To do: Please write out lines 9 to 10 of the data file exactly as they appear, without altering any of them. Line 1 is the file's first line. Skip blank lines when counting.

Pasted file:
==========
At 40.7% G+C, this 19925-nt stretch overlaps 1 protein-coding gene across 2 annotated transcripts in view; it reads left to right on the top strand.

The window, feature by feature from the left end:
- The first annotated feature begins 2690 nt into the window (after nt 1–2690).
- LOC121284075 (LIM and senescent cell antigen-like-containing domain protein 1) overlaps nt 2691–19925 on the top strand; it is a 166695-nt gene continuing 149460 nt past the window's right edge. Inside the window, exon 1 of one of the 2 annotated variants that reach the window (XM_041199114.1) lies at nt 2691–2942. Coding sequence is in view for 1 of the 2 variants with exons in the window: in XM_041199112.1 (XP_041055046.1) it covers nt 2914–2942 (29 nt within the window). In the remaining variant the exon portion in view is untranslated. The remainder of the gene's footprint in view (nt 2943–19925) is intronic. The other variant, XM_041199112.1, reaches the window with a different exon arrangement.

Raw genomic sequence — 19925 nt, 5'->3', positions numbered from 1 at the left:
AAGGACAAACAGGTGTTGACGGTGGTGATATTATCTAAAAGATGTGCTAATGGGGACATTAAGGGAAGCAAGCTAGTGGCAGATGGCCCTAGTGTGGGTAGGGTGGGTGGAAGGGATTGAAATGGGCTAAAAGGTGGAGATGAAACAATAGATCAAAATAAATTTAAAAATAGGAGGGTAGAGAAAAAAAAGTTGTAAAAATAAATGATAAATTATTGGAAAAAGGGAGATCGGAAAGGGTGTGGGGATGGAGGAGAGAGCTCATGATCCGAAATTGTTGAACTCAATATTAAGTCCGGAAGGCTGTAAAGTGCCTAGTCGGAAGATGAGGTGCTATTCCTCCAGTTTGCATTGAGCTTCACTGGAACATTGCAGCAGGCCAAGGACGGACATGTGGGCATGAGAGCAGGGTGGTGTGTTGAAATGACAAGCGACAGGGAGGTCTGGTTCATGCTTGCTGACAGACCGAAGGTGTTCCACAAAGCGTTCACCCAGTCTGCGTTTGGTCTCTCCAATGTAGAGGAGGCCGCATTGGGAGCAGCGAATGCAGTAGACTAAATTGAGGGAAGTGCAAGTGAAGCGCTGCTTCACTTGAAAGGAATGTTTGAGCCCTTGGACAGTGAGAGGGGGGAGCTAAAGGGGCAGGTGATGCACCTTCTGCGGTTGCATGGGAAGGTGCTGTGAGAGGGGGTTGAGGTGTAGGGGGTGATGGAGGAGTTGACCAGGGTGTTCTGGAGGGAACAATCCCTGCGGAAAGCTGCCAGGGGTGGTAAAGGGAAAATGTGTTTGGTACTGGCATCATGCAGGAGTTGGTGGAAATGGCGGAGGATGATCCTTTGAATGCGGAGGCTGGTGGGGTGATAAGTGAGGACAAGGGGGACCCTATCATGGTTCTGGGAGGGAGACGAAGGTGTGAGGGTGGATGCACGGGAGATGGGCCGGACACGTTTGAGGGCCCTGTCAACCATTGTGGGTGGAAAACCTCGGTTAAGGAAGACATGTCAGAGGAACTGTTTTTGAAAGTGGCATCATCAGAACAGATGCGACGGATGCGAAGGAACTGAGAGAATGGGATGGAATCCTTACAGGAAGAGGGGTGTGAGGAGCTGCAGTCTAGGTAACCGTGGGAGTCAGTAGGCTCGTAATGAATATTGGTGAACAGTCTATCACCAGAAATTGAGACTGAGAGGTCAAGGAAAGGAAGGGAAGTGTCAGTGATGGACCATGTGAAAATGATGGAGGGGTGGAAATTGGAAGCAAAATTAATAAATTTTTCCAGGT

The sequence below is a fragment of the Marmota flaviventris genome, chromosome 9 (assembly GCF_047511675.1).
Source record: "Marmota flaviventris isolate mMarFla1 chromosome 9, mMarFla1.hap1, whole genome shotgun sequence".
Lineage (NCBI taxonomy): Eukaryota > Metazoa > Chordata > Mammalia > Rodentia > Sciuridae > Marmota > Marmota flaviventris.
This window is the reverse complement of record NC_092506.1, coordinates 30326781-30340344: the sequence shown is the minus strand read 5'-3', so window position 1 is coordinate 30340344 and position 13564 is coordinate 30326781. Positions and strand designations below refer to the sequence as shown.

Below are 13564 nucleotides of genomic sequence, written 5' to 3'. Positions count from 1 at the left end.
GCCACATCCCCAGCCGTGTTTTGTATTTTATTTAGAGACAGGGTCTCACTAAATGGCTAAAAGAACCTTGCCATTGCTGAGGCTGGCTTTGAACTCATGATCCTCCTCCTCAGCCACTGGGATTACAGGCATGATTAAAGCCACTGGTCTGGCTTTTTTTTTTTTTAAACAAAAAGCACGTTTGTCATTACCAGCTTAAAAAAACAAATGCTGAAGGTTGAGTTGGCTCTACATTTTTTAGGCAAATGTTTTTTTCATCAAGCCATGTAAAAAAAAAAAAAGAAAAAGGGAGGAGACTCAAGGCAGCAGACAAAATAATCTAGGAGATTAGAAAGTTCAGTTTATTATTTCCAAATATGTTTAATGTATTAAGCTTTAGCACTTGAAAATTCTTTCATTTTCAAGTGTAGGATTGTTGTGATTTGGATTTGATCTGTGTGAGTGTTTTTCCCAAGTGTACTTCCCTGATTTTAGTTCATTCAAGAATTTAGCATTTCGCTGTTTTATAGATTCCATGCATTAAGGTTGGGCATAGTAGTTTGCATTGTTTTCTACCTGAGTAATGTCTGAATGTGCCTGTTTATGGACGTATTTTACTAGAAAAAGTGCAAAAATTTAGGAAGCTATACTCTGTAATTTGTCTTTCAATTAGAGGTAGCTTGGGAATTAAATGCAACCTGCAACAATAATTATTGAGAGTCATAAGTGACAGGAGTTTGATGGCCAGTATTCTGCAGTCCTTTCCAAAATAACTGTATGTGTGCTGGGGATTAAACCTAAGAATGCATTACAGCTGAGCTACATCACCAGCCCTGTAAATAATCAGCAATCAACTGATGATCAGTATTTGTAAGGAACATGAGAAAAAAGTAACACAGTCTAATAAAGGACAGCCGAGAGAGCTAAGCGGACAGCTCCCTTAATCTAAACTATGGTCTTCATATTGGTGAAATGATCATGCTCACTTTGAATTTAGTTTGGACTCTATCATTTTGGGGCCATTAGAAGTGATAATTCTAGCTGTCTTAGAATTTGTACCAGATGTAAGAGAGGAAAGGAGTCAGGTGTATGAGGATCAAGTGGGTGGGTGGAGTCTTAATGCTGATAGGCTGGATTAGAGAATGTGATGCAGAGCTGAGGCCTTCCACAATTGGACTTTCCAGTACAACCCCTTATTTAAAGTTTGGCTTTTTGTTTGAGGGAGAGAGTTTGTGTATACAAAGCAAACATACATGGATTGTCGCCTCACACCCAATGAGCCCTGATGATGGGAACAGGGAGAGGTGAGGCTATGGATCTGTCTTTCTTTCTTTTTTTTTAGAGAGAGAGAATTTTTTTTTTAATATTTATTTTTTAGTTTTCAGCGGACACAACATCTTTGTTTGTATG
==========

Lineage (NCBI taxonomy): Eukaryota > Metazoa > Chordata > Mammalia > Rodentia > Sciuridae > Marmota > Marmota flaviventris.
This window is the reverse complement of record NC_092506.1, coordinates 30326781-30340344: the sequence shown is the minus strand read 5'-3', so window position 1 is coordinate 30340344 and position 13564 is coordinate 30326781. Positions and strand designations below refer to the sequence as shown.